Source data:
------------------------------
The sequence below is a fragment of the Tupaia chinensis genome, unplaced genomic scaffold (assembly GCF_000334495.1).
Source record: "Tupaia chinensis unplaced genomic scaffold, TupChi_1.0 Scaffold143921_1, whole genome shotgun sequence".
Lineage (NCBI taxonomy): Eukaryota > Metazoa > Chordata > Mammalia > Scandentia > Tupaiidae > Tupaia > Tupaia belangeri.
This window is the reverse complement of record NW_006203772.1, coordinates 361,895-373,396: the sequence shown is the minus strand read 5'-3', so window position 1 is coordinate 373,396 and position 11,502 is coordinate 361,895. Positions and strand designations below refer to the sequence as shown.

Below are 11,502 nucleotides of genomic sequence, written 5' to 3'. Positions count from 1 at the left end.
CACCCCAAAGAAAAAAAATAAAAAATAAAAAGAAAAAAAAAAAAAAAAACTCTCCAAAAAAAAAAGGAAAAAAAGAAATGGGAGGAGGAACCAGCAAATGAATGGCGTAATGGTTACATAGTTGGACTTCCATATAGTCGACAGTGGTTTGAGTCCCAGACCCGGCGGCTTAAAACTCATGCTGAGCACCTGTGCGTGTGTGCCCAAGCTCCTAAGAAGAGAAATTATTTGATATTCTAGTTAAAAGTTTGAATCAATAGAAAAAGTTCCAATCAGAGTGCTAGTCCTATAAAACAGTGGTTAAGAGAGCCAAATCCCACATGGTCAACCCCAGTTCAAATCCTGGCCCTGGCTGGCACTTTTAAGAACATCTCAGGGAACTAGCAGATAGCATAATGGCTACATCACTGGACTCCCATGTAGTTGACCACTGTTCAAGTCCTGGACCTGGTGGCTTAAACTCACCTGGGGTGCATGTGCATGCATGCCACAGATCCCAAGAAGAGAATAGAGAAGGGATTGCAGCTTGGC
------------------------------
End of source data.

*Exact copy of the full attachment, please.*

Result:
The sequence below is a fragment of the Tupaia chinensis genome, unplaced genomic scaffold (assembly GCF_000334495.1).
Source record: "Tupaia chinensis unplaced genomic scaffold, TupChi_1.0 Scaffold143921_1, whole genome shotgun sequence".
Lineage (NCBI taxonomy): Eukaryota > Metazoa > Chordata > Mammalia > Scandentia > Tupaiidae > Tupaia > Tupaia belangeri.
This window is the reverse complement of record NW_006203772.1, coordinates 361,895-373,396: the sequence shown is the minus strand read 5'-3', so window position 1 is coordinate 373,396 and position 11,502 is coordinate 361,895. Positions and strand designations below refer to the sequence as shown.

Below are 11,502 nucleotides of genomic sequence, written 5' to 3'. Positions count from 1 at the left end.
CACCCCAAAGAAAAAAAATAAAAAATAAAAAGAAAAAAAAAAAAAAAAACTCTCCAAAAAAAAAAGGAAAAAAAGAAATGGGAGGAGGAACCAGCAAATGAATGGCGTAATGGTTACATAGTTGGACTTCCATATAGTCGACAGTGGTTTGAGTCCCAGACCCGGCGGCTTAAAACTCATGCTGAGCACCTGTGCGTGTGTGCCCAAGCTCCTAAGAAGAGAAATTATTTGATATTCTAGTTAAAAGTTTGAATCAATAGAAAAAGTTCCAATCAGAGTGCTAGTCCTATAAAACAGTGGTTAAGAGAGCCAAATCCCACATGGTCAACCCCAGTTCAAATCCTGGCCCTGGCTGGCACTTTTAAGAACATCTCAGGGAACTAGCAGATAGCATAATGGCTACATCACTGGACTCCCATGTAGTTGACCACTGTTCAAGTCCTGGACCTGGTGGCTTAAACTCACCTGGGGTGCATGTGCATGCATGCCACAGATCCCAAGAAGAGAATAGAGAAGGGATTGCAGCTTGGC